$[ D t ( C 1 ) + D x ( C 2 ) + D y ( C 3 ) ] ( 12 ) = 0 ,$
where
$C 1 = ξ 1 L + W 1 ( ∂ L ∂ u t ) + W 2 ( ∂ L ∂ u ¯ t ) = u ( − 6 t u x u ¯ − 3 t u ¯ x x x − 3 t ω ¯ y − 3 t u u ¯ x − 6 u ¯ − 2 y u ¯ y − x u ¯ x ) + u ¯ ( − 3 ε t u u ¯ x − 3 t u x x x − 3 t ω y − 2 y u y − x ω x ) + ω ( 3 t u ¯ y − 3 t ω ¯ x ) + ω ¯ ( 3 t ω x − 3 t u y ) ,$
$C 2 = ξ 2 L + W 1 [ ∂ L ∂ u x + D x 2 ( ∂ L ∂ u x x x ) ] + D x 2 ( W 1 ) ( ∂ L ∂ u x x x ) + W 2 [ ∂ L ∂ u ¯ x + D x 2 ( ∂ L ∂ u ¯ x x x ) ] + D x 2 ( W 2 ) ( ∂ L ∂ u ¯ x x x ) + W 3 ( ∂ L ∂ ω x ) + W 4 ( ∂ L ∂ ω ¯ x ) = u ( − x ω ¯ y + 8 u ¯ + 8 u ¯ x x + 3 t u ¯ x x t + 3 y u ¯ x x y + 6 u u ¯ u t + 4 y u ¯ u y + x u ¯ t + 3 t u u ¯ t + 2 y u ¯ y ) + u ¯ ( x u t + 3 ε t u u ¯ t + 2 ε y u u ¯ y ) + ω ( − 8 ω ¯ − 3 t ω ¯ t − 2 y ω y − x ω x + x ω ¯ x − x u ¯ y ) + ω ¯ ( − 3 t ω t − 2 y ω y − x u y ) + u x x ( x u ¯ x + 3 t + 2 y u ¯ y ) + u ¯ x x ( x u x + 3 t + 2 y u y ) ,$
$C 3 = ξ 3 L + W 1 ( ∂ L ∂ u y ) + W 2 ( ∂ L ∂ u ¯ y ) + W 3 ( ∂ L ∂ ω y ) + W 4 ( ∂ L ∂ ω ¯ y ) = u ( 7 ω ¯ + 3 t ω ¯ t + x ω x − 2 y u u x − 4 y u ¯ u x + 2 y u ¯ t − 2 y u ¯ x x x ) + u ¯ ( 7 ω t + 3 t ω t + x ω x + 2 y u t + 2 ε y u u ¯ x ) + ω ( x u ¯ x + 3 t u ¯ t + 2 y ω ¯ x ) + ω ¯ ( x u x + 3 t u t + 2 y ω x ) ,$
with
$W 1 = − 2 u − 3 t u t − 2 y u y − x u x , W 2 = − 4 u ¯ − 3 t u ¯ t − 2 y u ¯ y − x u ¯ x , W 3 = − 3 ω − 3 t ω t − 2 y ω y − x ω x , W 4 = − 5 ω ¯ − 3 t ω ¯ t − 2 y ω y − x ω x .$

## 5. Conclusions and Discussion

In this paper, the Frobenius KDV equation and Frobenius KP equation are introduced as two examples in order to study the quasi self-adjointness of the Frobenius type equation. Then, the Frobenius Kompaneets equation, Frobenius Burgers equation and Frobenius Harry Dym equation are constructed which is defined by us through taking values in a commutative subalgebra $Z 2 ε$, and the three equation can be used to investigate the nonlinear self-adjointness of the Frobenius type equation. Investigating the conservation laws is critical to study the integrability of optimal system, we thus construct the conservation laws of the Frobenius KDV equation and the (2 + 1)-dimensional Frobenius KP system as two examples via the direct method. The idea and the method used here are universal for other Frobenius equations. The paper focus on the Frobenius equation of type $Z 2 ε$. Actually, the self-adjointness and the conservation laws of $Z n$ Frobenius equation may also be discussed in our future work (see [21,22,24,27]). Additionally, the time-fractional Frobenius equation (see [17,28]) and some exact solutions (see [16,17]) can also be considered in the forthcoming days.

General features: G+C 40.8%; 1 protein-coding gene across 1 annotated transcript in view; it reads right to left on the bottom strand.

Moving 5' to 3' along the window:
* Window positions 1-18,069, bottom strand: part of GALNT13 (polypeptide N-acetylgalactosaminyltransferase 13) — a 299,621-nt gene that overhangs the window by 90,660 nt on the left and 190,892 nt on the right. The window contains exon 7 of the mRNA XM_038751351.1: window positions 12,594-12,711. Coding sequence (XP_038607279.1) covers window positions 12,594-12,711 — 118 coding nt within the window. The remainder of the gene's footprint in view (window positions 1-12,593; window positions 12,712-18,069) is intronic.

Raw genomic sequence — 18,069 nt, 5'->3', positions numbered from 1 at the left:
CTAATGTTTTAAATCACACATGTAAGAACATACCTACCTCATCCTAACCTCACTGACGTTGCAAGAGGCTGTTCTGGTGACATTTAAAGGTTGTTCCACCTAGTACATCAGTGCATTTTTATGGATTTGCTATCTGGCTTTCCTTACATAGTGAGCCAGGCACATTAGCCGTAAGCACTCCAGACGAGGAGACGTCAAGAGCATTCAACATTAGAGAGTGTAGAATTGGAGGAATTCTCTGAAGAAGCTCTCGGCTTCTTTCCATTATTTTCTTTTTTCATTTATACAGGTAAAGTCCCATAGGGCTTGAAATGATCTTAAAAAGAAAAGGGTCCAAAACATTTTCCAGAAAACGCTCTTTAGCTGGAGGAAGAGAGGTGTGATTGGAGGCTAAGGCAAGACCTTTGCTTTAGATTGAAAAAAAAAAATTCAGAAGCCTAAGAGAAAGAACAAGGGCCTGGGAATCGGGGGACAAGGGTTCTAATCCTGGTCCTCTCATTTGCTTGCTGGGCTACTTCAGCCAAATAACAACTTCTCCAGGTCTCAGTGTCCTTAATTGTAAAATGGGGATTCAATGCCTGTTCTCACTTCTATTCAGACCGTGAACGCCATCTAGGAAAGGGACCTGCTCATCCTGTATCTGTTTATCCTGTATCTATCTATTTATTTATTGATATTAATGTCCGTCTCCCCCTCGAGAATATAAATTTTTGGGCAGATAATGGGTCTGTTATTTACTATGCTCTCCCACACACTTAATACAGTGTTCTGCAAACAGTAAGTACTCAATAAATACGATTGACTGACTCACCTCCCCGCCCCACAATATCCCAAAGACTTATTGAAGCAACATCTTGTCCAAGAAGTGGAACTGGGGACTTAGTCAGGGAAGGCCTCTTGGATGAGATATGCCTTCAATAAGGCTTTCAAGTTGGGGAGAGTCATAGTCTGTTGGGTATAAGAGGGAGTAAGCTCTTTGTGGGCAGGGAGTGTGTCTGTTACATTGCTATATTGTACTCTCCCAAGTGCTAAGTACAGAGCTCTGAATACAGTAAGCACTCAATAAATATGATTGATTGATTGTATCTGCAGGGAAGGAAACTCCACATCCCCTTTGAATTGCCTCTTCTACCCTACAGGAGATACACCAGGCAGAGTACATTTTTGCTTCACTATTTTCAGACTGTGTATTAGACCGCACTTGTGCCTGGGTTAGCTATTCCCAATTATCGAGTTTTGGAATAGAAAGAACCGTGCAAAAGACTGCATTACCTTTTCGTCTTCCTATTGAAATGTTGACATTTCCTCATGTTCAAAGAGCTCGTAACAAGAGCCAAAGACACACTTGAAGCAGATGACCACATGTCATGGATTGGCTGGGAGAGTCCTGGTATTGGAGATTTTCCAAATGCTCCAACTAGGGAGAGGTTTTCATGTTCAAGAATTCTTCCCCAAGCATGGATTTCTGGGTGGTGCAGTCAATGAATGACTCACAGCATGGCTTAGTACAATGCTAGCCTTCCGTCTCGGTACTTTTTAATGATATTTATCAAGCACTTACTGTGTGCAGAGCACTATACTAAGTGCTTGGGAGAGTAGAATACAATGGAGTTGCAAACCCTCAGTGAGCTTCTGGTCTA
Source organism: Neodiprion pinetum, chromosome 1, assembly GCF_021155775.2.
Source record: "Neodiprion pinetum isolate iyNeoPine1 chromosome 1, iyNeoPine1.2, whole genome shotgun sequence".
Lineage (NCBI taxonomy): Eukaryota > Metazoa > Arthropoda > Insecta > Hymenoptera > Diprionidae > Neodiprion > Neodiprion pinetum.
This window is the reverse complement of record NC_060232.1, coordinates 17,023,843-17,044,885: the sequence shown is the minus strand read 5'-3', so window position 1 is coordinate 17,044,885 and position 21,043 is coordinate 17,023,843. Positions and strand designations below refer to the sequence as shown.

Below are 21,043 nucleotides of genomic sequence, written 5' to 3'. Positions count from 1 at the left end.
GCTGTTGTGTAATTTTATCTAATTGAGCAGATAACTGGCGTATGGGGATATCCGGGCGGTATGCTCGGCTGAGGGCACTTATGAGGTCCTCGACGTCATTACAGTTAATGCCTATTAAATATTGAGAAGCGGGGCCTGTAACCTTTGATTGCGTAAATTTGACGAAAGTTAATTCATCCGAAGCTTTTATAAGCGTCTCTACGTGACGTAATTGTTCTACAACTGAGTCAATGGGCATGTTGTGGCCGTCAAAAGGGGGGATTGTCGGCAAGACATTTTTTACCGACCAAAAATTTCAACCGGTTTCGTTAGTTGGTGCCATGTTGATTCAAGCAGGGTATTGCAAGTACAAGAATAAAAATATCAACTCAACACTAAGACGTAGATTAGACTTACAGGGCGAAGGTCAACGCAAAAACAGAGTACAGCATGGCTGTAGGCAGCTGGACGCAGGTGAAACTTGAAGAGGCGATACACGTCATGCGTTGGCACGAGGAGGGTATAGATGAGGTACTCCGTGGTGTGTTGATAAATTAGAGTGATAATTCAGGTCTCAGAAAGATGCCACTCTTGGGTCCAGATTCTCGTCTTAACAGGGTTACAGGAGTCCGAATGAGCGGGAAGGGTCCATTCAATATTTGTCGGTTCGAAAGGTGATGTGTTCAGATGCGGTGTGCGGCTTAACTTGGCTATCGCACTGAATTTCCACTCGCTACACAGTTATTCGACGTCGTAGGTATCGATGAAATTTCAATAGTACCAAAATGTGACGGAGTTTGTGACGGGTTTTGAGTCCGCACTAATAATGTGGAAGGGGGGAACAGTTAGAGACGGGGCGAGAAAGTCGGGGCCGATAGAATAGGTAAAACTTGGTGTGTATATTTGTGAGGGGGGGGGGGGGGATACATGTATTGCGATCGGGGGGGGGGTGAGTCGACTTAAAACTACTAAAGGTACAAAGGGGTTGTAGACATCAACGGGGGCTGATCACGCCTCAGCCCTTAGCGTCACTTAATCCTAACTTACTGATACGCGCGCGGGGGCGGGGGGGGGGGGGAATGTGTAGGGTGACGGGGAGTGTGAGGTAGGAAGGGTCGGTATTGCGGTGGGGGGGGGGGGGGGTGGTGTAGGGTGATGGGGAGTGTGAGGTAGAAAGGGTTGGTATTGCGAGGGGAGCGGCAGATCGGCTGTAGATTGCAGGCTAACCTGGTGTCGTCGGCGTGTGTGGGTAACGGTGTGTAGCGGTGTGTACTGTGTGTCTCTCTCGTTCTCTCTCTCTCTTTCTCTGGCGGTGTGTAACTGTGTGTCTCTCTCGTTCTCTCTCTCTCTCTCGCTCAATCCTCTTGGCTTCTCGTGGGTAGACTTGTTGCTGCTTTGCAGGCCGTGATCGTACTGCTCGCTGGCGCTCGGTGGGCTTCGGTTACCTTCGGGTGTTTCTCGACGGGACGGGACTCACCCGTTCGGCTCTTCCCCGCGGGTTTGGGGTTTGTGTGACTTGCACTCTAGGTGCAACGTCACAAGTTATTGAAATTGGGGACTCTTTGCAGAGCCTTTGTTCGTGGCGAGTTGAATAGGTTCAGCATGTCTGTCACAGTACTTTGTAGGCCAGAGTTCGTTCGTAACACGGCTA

## Author Contributions

Conceptualization, H.W.; formal analysis, Y.Z.; methodology, H.W.; software, Y.Z.; writing, original draft, H.W.; writing, review and editing, H.W. All authors have read and agreed to the published version of the manuscript.

## Funding

This work is supported by the Future Scientists Program of China University of Mining and Technology (No.2020WLKXJ036) and the Postgraduate Research & Practice Innovation Program of Jiangsu Province (No.KYCX20_1975).

## Conflicts of Interest

The authors declare no conflict of interest.